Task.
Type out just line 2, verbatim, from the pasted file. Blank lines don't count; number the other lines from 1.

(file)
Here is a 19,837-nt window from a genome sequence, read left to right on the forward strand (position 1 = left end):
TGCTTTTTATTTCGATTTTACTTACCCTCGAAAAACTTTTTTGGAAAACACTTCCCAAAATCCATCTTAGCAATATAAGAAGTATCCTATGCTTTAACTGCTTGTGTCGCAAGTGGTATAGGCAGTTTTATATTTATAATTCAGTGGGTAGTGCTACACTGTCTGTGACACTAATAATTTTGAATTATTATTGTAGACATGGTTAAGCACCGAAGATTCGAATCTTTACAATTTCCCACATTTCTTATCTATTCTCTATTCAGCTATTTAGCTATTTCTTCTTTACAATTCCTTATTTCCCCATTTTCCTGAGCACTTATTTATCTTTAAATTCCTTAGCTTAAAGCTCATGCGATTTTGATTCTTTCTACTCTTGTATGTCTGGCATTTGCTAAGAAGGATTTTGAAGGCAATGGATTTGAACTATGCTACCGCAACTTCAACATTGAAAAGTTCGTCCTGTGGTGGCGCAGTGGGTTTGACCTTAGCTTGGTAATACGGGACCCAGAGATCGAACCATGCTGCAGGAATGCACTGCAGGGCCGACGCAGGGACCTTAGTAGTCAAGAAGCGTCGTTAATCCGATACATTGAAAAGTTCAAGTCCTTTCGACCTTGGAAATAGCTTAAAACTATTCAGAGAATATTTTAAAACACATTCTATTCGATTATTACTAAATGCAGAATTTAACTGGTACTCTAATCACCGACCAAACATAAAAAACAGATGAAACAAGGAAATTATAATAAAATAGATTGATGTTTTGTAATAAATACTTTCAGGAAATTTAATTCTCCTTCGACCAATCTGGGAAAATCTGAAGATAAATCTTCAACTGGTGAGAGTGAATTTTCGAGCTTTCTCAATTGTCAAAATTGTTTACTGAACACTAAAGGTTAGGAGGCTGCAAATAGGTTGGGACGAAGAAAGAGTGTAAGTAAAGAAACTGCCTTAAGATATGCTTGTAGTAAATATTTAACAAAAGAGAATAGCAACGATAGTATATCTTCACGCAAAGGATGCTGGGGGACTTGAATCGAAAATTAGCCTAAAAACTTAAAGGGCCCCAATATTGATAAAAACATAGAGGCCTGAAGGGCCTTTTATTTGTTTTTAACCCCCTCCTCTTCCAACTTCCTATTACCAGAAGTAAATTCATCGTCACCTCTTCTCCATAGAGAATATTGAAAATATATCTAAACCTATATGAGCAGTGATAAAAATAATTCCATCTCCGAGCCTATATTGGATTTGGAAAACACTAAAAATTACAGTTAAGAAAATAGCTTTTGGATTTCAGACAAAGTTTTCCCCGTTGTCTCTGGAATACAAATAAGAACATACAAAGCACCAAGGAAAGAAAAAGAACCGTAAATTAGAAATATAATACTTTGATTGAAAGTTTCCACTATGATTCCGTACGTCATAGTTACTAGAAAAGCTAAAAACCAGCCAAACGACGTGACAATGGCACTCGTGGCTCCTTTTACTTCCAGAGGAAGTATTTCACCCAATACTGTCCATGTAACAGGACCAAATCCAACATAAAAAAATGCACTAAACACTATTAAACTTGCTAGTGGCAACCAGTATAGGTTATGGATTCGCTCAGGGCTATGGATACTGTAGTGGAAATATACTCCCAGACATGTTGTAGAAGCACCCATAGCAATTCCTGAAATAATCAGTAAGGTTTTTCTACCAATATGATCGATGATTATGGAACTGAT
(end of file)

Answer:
TGCTTTTTATTTCGATTTTACTTACCCTCGAAAAACTTTTTTGGAAAACACTTCCCAAAATCCATCTTAGCAATATAAGAAGTATCCTATGCTTTAACTGCTTGTGTCGCAAGTGGTATAGGCAGTTTTATATTTATAATTCAGTGGGTAGTGCTACACTGTCTGTGACACTAATAATTTTGAATTATTATTGTAGACATGGTTAAGCACCGAAGATTCGAATCTTTACAATTTCCCACATTTCTTATCTATTCTCTATTCAGCTATTTAGCTATTTCTTCTTTACAATTCCTTATTTCCCCATTTTCCTGAGCACTTATTTATCTTTAAATTCCTTAGCTTAAAGCTCATGCGATTTTGATTCTTTCTACTCTTGTATGTCTGGCATTTGCTAAGAAGGATTTTGAAGGCAATGGATTTGAACTATGCTACCGCAACTTCAACATTGAAAAGTTCGTCCTGTGGTGGCGCAGTGGGTTTGACCTTAGCTTGGTAATACGGGACCCAGAGATCGAACCATGCTGCAGGAATGCACTGCAGGGCCGACGCAGGGACCTTAGTAGTCAAGAAGCGTCGTTAATCCGATACATTGAAAAGTTCAAGTCCTTTCGACCTTGGAAATAGCTTAAAACTATTCAGAGAATATTTTAAAACACATTCTATTCGATTATTACTAAATGCAGAATTTAACTGGTACTCTAATCACCGACCAAACATAAAAAACAGATGAAACAAGGAAATTATAATAAAATAGATTGATGTTTTGTAATAAATACTTTCAGGAAATTTAATTCTCCTTCGACCAATCTGGGAAAATCTGAAGATAAATCTTCAACTGGTGAGAGTGAATTTTCGAGCTTTCTCAATTGTCAAAATTGTTTACTGAACACTAAAGGTTAGGAGGCTGCAAATAGGTTGGGACGAAGAAAGAGTGTAAGTAAAGAAACTGCCTTAAGATATGCTTGTAGTAAATATTTAACAAAAGAGAATAGCAACGATAGTATATCTTCACGCAAAGGATGCTGGGGGACTTGAATCGAAAATTAGCCTAAAAACTTAAAGGGCCCCAATATTGATAAAAACATAGAGGCCTGAAGGGCCTTTTATTTGTTTTTAACCCCCTCCTCTTCCAACTTCCTATTACCAGAAGTAAATTCATCGTCACCTCTTCTCCATAGAGAATATTGAAAATATATCTAAACCTATATGAGCAGTGATAAAAATAATTCCATCTCCGAGCCTATATTGGATTTGGAAAACACTAAAAATTACAGTTAAGAAAATAGCTTTTGGATTTCAGACAAAGTTTTCCCCGTTGTCTCTGGAATACAAATAAGAACATACAAAGCACCAAGGAAAGAAAAAGAACCGTAAATTAGAAATATAATACTTTGATTGAAAGTTTCCACTATGATTCCGTACGTCATAGTTACTAGAAAAGCTAAAAACCAGCCAAACGACGTGACAATGGCACTCGTGGCTCCTTTTACTTCCAGAGGAAGTATTTCACCCAATACTGTCCATGTAACAGGACCAAATCCAACATAAAAAAATGCACTAAACACTATTAAACTTGCTAGTGGCAACCAGTATAGGTTATGGATTCGCTCAGGGCTATGGATACTGTAGTGGAAATATACTCCCAGACATGTTGTAGAAGCACCCATAGCAATTCCTGAAATAATCAGTAAGGTTTTTCTACCAATATGATCGATGATTATGGAACTGAT